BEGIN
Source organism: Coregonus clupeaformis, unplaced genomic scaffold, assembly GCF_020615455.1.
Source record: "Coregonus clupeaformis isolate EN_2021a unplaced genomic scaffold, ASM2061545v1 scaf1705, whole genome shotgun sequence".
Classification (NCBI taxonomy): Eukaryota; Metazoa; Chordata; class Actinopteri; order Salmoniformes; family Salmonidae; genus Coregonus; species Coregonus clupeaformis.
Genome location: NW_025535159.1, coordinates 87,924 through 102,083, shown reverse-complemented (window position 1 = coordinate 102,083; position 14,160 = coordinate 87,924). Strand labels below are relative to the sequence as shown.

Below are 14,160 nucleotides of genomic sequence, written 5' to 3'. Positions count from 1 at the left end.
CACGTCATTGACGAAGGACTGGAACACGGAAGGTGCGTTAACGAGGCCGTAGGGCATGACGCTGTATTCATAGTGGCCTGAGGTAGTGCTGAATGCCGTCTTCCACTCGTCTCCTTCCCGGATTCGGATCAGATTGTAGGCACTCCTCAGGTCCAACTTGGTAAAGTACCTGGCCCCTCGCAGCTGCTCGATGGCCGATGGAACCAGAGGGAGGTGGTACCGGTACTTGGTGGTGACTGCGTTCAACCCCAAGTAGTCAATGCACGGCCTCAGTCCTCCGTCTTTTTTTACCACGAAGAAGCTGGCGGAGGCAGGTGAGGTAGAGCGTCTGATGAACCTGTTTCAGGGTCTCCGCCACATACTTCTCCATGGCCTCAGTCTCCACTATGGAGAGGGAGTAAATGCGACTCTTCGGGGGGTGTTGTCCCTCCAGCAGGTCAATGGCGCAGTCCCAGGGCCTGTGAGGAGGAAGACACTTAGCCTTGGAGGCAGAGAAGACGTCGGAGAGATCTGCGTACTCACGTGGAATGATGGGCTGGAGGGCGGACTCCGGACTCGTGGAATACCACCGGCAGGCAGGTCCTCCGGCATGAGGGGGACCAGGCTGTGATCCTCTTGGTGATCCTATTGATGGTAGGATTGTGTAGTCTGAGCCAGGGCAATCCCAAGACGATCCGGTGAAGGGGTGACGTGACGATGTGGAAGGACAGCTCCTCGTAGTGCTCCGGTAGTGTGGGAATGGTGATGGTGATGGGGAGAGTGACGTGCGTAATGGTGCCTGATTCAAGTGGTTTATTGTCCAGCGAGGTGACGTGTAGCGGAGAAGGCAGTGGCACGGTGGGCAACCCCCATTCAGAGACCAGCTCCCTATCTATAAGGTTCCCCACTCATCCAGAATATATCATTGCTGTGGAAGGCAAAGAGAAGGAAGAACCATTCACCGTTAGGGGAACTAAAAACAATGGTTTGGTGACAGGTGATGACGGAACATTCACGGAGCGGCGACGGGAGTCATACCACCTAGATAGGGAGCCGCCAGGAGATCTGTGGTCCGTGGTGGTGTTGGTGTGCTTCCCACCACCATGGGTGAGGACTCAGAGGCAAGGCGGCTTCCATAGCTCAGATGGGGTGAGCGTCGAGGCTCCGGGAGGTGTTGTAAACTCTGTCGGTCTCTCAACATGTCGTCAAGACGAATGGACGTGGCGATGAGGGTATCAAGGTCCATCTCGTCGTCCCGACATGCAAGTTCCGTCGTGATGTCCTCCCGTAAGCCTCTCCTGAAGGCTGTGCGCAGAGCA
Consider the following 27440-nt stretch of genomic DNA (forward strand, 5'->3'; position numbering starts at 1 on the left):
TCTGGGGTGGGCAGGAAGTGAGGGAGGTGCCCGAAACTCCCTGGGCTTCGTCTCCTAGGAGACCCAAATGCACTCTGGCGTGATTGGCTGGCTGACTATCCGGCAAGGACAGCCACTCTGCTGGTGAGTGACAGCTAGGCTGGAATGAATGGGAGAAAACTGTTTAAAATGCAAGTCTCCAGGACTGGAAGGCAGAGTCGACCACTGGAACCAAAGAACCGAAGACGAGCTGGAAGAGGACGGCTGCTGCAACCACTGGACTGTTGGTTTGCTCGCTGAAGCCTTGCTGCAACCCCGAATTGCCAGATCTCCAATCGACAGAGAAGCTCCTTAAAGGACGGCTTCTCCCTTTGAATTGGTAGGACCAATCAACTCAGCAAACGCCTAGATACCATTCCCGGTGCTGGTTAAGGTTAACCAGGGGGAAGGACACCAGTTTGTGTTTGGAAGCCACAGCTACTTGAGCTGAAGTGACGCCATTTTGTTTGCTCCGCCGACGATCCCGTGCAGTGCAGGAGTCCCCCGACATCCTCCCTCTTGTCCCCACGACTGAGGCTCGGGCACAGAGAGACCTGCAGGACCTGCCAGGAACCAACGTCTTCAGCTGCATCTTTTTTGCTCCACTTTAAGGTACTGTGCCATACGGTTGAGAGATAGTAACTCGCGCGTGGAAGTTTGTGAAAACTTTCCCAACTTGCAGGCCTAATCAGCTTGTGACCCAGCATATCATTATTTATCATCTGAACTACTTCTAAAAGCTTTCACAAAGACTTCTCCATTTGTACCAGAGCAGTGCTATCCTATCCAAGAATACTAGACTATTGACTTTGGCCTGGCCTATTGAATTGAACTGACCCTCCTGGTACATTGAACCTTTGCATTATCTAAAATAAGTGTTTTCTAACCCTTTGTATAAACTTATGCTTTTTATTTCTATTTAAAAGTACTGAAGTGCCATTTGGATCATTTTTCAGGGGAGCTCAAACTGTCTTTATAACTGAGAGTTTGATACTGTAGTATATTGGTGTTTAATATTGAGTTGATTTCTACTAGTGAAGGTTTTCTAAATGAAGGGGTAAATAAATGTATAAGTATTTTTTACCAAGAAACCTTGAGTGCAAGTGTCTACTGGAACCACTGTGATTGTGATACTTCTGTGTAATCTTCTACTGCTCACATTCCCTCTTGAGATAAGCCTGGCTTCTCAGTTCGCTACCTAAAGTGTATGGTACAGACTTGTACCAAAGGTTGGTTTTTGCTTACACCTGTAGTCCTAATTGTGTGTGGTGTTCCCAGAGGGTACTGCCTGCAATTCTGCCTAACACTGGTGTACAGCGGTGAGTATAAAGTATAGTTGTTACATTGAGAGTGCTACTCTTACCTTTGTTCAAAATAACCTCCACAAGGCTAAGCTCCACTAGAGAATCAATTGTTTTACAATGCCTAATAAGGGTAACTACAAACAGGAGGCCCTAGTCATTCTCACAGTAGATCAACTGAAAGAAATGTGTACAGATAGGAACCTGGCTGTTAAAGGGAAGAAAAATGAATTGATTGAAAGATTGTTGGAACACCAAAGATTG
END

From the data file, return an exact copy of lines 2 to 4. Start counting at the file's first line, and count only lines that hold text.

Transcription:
Source record: "Coregonus clupeaformis isolate EN_2021a unplaced genomic scaffold, ASM2061545v1 scaf1705, whole genome shotgun sequence".
Classification (NCBI taxonomy): Eukaryota; Metazoa; Chordata; class Actinopteri; order Salmoniformes; family Salmonidae; genus Coregonus; species Coregonus clupeaformis.
Genome location: NW_025535159.1, coordinates 87,924 through 102,083, shown reverse-complemented (window position 1 = coordinate 102,083; position 14,160 = coordinate 87,924). Strand labels below are relative to the sequence as shown.